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Coronavirus in Africa: An Update

The suspected cases of Coronavirus in Côte D’Ivoire, Ethiopia and Kenya have been confirmed as false alarms after tests. The results for the suspected case in Kenya were the last to be reported, having been released just an hour ago. The delay in identifying these cases is thought to be due to samples being sent to South Africa for validation, to determine final results beyond reasonable doubt.

Kenya’s outgoing Health Cabinet Secretary Sicily Kariuki has stated that despite sending samples to South Africa, the nation is, in fact, able to deal with suspected cases themselves:

“The fact that we sent samples to South Africa does not mean we lack capacity. We have an influenza centre of excellence here in Kenya. In a situation like this, it is good to be certain beyond any reasonable doubt,” she said.

Nonetheless, some Ethiopian and Kenyan netizens have taken to social media to voice their concern that local labs may not be equipped to deal with the virus. Should further suspected cases come to light, sending samples to South Africa could lead to a long waiting time in responses and greatly hamper overall preparedness efforts, they argue.  

These concerns aside, while the news that the African continent is mostly in the all-clear doesn’t change the situation for many on the ground in China, including the estimated 4,600 African students under lockdown in Wuhan, it should bring some light to what otherwise has been a very gloomy few days. 

Over in the Caribbean, after testing it was found that the individual in Jamaica who was suspected to have Coronavirus tested negative. As of the 28th of January, authorities are instead considering a diagnosis of Dengue fever.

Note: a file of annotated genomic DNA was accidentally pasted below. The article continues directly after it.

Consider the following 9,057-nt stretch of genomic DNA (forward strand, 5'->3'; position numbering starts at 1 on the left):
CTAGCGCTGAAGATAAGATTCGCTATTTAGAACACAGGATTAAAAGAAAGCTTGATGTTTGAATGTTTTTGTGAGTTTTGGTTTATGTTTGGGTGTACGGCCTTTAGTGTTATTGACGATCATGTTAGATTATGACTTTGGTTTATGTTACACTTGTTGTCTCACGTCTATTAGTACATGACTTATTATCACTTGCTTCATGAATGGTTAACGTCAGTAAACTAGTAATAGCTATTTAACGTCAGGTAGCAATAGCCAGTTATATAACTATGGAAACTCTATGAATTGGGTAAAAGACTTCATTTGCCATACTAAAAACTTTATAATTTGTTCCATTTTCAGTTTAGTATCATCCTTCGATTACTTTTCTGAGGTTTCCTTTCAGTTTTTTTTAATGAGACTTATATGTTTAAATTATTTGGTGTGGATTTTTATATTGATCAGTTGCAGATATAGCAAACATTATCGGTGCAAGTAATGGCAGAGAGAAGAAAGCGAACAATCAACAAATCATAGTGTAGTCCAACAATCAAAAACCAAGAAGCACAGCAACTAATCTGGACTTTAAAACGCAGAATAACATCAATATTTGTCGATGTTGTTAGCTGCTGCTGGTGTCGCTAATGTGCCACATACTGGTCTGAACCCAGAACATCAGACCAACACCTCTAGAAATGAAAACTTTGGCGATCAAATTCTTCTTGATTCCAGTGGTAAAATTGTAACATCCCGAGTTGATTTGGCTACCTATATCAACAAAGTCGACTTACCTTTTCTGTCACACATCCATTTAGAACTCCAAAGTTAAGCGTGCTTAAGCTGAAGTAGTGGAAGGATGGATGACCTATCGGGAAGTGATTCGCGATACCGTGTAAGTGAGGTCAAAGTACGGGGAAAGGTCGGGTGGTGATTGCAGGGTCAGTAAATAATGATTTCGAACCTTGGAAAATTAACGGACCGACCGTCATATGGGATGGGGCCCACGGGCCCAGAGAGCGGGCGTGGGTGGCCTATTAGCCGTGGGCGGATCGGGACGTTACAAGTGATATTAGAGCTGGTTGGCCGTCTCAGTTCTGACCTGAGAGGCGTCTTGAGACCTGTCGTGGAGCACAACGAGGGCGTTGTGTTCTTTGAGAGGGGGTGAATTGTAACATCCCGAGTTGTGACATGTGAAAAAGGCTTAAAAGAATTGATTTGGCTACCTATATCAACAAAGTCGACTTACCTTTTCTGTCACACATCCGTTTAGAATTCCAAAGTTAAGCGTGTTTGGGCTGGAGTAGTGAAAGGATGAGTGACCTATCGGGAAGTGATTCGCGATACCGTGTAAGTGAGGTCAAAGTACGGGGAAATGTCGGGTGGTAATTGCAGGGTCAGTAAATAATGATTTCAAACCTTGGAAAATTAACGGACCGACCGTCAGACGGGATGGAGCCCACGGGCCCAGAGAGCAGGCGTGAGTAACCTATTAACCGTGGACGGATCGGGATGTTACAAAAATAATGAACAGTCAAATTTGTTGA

Statement from Cote D’Ivoire on the results of tests on suspected Coronavirus cases.

Three cases down, one more to go
Reports via Botswana’s BTV News have suggested a suspected case after a male student, reported to be showing symptoms, returned to the country via an Ethiopian Airlines flight a few days ago. 

Return or Remain

In other news, to date, only two African countries, Algeria and Morocco, have released statements suggesting they’d evacuate citizens in Wuhan.  Others have instead strongly urged their nationals to remain in China and respect official advice to remain indoors and take other health & safety precautions. 

So far, Caribbean nations have not issued such statements and both the Bahamas and Trinidad and Tobago have instructed citizens in China to remain or face 14 days quarantine before being allowed to enter the countries.

With the escalation of the crisis to a Global Emergency (Public Health Emergency of International Concern) on Friday by the World Health Organisation, it will be interesting to see how both African and Caribbean nations forge forward with balancing the need to both protect citizens at home and reassure those in China.  


What do you think?

Written by RunakoCelina

Runako Celina is the co-founder of Black Livity China and an avid content creator. Her writings have been featured on CGTN, ChinAfrican magazine and SupChina, amongst others. She holds an MA in International Politics from Peking University and currently lives and works in Beijing. She frequently writes on cultural continuation in Caribbean enclaves across the region, as well as exploratory research pieces on the African presence in South East Asia. Her latest research project ‘The Batek’, details Batek (Afro-descendant, original peoples of Malay Peninsula) history and cultural practices having spent two weeks living with two separate Batek communities belonging to this ethnic group. Her interest in the unification of the entire African and African diasporic community has since led her to branch into the world of social enterprise and cultural exchange, intent on bridging the gap between these communities. A language enthusiast, Runako is fond of the study and promotion of African languages having studied Swahili and Yoruba during her graduate studies.


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